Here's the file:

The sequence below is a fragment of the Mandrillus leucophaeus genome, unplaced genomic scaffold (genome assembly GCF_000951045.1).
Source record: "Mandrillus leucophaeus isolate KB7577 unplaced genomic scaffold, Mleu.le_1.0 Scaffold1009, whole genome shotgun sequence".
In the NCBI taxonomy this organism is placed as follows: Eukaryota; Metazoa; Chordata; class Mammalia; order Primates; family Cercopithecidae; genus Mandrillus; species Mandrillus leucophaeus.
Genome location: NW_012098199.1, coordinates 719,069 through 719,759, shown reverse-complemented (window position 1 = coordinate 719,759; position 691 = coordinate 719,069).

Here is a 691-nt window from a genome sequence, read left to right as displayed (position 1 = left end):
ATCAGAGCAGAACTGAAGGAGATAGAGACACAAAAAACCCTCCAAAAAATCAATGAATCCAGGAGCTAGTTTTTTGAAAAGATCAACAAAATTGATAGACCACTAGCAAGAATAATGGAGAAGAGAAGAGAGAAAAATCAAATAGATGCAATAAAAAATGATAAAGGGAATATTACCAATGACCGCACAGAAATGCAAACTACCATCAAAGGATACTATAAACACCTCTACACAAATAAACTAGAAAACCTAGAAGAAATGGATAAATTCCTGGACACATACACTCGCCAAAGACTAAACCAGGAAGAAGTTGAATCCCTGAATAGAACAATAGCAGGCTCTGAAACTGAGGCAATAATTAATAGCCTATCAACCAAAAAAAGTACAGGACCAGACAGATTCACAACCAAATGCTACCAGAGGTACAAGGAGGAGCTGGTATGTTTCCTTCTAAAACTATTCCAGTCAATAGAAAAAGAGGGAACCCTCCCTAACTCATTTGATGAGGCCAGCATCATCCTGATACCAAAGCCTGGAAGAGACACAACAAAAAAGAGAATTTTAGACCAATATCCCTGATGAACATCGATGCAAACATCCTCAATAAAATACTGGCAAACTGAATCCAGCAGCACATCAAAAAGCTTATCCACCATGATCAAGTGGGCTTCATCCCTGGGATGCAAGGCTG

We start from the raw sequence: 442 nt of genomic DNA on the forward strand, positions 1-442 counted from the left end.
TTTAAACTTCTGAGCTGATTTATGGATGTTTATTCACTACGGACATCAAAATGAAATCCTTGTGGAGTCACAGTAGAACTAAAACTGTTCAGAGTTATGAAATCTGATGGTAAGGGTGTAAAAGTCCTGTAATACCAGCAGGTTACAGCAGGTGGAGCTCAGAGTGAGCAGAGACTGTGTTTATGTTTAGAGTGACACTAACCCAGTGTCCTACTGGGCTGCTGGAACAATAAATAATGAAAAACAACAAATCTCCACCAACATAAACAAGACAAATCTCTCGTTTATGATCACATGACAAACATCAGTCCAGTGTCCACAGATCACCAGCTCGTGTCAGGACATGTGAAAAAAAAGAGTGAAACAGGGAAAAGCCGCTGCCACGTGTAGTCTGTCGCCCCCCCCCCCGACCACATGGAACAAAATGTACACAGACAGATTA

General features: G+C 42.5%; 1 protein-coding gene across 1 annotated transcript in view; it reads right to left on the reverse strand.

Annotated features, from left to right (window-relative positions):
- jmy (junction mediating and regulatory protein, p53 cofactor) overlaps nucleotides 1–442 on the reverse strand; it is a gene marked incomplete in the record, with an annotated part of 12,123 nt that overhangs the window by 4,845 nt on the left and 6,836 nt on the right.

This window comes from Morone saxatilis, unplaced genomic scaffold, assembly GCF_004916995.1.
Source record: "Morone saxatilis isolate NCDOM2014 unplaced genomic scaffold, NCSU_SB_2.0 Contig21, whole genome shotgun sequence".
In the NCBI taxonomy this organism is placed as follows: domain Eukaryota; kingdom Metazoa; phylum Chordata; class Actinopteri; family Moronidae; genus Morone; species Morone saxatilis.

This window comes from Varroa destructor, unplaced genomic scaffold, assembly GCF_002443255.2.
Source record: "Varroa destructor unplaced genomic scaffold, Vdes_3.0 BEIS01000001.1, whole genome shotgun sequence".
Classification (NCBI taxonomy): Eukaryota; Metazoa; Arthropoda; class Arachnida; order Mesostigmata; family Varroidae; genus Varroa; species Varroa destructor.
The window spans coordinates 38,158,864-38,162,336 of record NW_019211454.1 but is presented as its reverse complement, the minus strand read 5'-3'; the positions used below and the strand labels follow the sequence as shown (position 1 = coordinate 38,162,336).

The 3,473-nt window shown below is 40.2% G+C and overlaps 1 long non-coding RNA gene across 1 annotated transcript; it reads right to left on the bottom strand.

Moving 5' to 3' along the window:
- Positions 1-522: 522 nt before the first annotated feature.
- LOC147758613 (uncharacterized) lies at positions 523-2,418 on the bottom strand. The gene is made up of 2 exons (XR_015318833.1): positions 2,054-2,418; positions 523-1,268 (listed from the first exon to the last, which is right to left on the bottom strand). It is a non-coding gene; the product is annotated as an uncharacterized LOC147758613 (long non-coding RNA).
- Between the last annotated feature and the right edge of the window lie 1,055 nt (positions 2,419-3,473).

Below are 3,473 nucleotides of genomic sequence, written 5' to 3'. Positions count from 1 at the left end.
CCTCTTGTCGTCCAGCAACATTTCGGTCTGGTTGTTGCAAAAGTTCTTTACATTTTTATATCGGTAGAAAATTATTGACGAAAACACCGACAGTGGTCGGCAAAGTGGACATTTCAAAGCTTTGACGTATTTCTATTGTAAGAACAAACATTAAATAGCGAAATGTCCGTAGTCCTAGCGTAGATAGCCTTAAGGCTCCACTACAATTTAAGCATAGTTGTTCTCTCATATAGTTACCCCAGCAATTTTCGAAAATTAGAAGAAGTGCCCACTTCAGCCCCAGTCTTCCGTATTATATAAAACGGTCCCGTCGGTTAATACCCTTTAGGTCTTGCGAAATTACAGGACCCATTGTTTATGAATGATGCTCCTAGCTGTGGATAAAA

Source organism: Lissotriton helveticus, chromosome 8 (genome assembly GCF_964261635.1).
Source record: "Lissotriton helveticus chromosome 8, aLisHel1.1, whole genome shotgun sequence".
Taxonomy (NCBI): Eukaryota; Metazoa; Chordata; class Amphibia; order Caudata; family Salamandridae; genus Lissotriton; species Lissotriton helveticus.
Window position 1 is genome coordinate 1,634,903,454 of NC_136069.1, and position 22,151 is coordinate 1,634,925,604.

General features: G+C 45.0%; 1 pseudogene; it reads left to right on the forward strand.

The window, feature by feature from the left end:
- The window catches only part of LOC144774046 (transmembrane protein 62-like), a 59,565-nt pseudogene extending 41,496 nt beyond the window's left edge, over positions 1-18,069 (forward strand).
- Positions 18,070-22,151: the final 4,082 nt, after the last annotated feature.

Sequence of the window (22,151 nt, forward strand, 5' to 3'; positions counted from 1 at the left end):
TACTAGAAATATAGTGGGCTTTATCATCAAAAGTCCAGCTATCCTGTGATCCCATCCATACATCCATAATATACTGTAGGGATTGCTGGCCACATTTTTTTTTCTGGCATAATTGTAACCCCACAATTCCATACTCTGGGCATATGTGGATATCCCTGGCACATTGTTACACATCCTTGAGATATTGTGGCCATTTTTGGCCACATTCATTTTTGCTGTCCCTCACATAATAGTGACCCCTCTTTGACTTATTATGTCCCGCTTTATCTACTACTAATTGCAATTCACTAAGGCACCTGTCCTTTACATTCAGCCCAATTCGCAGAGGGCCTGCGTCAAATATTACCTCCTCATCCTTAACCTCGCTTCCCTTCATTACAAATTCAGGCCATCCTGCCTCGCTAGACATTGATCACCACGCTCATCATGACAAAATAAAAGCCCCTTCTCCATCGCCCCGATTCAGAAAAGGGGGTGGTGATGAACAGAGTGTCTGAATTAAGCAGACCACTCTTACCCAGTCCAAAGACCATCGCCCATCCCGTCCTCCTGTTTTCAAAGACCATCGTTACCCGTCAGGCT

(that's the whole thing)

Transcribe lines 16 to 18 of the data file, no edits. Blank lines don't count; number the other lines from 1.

Source record: "Varroa destructor unplaced genomic scaffold, Vdes_3.0 BEIS01000001.1, whole genome shotgun sequence".
Classification (NCBI taxonomy): Eukaryota; Metazoa; Arthropoda; class Arachnida; order Mesostigmata; family Varroidae; genus Varroa; species Varroa destructor.
The window spans coordinates 38,158,864-38,162,336 of record NW_019211454.1 but is presented as its reverse complement, the minus strand read 5'-3'; the positions used below and the strand labels follow the sequence as shown (position 1 = coordinate 38,162,336).